An article on the relationship between oil prices and oil demand in today's Wall Street Journal reveals that data to be released shortly by the International Energy Agency will show a slight decline in oil consumption among the OECD countries during 2007. The article also quotes Department of Energy figures showing that US consumption for last year was up slightly, by 0.2%. Compared to our average annual increase from 2000-2006 of 0.8%, this appears to reflect some response to higher oil prices, though as the article notes, it is disappointingly small, compared to the dramatic reduction in demand experienced in the late 1970s and early 1980s. But while data at this extremely high level of aggregation are relevant to global oil supply and demand, and thus oil prices, they mask some very interesting details, including the impact of our increasing use of ethanol.
The article doesn't provide any information on gasoline demand, and the online database of the Energy Information Agency of the Department of Energy still only reflects actual supply and demand through October 2007. When I combine the EIA's monthly data for gasoline supplied with their weekly estimates for November and December, gasoline consumption for the year seems to have increased by about 0.5%. That shouldn't be too surprising, because despite the big run-up at the end of last year, average retail gasoline prices for 2007 were only about 20 cents per gallon higher than in 2006. It's worth noting, however, that 2007's retail gasoline prices were a full dollar per gallon higher than the average for 2003-2004, when many of the new models being launched at the current Detroit Auto Show were planned.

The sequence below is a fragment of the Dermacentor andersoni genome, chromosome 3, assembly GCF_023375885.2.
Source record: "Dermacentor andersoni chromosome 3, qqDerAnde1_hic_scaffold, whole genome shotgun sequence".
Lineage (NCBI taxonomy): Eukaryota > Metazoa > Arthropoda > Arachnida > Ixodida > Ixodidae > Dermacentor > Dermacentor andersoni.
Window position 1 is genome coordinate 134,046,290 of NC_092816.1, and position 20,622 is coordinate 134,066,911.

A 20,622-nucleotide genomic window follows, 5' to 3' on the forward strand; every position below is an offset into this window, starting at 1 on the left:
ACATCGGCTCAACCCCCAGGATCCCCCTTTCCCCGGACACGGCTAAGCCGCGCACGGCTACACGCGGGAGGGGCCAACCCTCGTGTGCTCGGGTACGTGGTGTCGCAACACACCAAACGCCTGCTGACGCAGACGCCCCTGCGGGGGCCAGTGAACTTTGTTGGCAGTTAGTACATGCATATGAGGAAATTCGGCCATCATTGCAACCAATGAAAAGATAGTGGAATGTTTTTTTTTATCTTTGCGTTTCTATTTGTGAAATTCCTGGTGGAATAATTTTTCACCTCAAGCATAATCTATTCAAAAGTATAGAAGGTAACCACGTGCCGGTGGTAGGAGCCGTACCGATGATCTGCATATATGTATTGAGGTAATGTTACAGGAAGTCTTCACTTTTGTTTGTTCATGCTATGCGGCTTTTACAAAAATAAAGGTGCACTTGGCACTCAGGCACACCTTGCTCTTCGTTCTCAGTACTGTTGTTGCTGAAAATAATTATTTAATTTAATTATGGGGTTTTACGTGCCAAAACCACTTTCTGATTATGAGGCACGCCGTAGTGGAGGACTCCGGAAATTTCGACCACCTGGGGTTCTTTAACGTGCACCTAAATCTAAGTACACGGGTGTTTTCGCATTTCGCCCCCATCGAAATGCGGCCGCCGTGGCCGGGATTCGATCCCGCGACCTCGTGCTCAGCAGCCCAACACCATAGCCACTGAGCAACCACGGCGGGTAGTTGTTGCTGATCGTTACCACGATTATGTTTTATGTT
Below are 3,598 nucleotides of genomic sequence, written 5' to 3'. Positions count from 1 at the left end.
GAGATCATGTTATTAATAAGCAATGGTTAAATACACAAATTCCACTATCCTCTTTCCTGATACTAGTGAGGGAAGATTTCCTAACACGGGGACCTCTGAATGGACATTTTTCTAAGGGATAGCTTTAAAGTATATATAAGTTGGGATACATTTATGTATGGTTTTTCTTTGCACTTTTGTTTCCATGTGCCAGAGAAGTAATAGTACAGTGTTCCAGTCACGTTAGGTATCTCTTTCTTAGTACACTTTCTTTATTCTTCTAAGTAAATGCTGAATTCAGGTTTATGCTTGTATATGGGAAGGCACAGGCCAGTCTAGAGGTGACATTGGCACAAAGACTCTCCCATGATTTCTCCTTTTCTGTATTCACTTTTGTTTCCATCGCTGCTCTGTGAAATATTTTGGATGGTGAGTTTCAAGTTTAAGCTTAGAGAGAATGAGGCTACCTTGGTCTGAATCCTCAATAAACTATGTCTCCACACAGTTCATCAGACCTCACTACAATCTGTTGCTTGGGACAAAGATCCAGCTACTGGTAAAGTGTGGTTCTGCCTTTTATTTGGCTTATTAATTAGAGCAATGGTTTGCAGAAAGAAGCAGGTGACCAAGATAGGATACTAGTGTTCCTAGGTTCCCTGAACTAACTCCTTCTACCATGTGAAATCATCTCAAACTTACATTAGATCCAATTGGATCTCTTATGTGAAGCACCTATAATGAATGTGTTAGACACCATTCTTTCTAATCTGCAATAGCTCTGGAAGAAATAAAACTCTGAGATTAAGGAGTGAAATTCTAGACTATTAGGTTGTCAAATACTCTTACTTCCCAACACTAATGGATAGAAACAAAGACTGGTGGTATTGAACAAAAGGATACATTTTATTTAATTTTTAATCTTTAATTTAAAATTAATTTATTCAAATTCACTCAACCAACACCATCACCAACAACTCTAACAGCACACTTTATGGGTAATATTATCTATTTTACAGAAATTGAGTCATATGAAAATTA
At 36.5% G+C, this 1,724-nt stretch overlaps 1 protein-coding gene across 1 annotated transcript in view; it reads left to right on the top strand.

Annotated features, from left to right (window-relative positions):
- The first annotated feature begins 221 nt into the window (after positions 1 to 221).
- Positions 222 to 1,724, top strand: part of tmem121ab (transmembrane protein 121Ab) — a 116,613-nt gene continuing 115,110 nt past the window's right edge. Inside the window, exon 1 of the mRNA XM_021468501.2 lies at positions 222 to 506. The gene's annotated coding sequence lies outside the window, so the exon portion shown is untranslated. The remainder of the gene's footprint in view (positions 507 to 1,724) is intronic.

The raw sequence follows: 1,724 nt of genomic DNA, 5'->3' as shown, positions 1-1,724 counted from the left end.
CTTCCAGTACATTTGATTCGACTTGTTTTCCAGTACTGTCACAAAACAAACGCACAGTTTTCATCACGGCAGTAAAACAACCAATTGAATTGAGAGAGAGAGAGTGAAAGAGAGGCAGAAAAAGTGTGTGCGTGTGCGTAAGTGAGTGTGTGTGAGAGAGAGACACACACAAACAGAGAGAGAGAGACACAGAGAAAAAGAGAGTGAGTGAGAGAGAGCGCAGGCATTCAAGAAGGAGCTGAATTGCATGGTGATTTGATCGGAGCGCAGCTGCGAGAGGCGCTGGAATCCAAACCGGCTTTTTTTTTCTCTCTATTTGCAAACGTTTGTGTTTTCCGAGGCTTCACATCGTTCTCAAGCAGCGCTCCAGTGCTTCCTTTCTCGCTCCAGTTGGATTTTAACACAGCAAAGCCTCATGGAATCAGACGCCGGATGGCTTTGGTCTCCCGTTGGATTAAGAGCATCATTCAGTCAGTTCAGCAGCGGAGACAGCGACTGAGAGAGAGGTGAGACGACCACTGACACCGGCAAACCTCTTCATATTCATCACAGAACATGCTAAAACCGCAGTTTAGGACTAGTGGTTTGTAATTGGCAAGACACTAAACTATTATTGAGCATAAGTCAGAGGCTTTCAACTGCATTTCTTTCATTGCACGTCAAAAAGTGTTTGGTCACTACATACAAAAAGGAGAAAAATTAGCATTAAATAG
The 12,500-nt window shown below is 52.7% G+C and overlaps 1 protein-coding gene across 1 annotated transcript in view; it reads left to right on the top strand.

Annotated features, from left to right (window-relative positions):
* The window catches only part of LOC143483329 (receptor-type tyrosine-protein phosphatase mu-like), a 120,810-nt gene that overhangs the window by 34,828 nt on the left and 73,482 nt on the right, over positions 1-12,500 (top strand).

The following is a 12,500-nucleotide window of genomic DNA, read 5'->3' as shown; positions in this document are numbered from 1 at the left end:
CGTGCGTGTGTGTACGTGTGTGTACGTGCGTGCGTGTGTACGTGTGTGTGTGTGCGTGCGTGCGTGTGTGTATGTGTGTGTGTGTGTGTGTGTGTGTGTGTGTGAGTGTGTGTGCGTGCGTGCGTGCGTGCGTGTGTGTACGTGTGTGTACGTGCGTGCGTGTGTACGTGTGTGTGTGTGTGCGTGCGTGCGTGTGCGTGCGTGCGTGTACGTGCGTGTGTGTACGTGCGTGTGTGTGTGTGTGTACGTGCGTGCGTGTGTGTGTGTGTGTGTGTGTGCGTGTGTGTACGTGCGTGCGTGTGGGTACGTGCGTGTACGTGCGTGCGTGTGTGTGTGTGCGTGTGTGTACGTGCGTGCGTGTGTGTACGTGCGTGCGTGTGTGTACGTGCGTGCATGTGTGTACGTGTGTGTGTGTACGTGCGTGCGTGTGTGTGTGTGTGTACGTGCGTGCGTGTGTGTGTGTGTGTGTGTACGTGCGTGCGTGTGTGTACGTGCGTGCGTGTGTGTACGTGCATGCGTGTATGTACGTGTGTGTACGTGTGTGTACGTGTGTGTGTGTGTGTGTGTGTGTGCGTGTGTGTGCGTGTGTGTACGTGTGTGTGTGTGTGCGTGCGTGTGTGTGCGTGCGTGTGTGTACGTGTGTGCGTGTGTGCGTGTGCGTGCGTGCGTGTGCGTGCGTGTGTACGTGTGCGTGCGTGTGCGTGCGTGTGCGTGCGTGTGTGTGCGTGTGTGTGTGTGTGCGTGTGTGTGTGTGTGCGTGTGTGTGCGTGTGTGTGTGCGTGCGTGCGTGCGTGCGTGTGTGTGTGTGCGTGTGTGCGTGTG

But how do these figures look if we adjust for the contribution of ethanol? As of October, ethanol use in 2007 was on a pace to reach 6.8 billion gallons for the year, compared with 5.4 billion gallons in 2006. If we back the difference out of the approximately 143 billion gallons of motor gasoline supplied in the US last year, then on a comparable basis our consumption of petroleum-based gasoline actually shrank by about 0.5%. Making the same adjustment to the aggregate crude oil and petroleum product demand figure cited by the Journal suggests that total oil demand in the US might have actually declined by 0.2% last year. That's consistent with the proportionally larger apparent drop in US imports of crude oil and petroleum products.
I want to be careful about drawing sweeping conclusions from the hodgepodge of actual and estimated data I have relied on above. However, a couple of things seem reasonably clear. Although fuel prices in the US are high enough to cause consumers serious pain, they aren't yet high enough to stimulate dramatic changes in consumption patterns, even if they seem to be driving consumers in the direction of choosing more efficient new cars. US motor fuel demand is still increasing, but apparently at a rate slower than the growth of the population. At the same time, for all its shortcomings, our only consistent alternative fuel strategy for the last two decades--corn ethanol--is finally growing fast enough to affect the country's overall oil supply and demand balance. These two observations offer a ray of hope that the combination of higher biofuels production and fuel economy mandated by the recent Energy Bill will be able to reverse--however gradually--the steady increase in US oil imports that we have experienced since the late 1980s.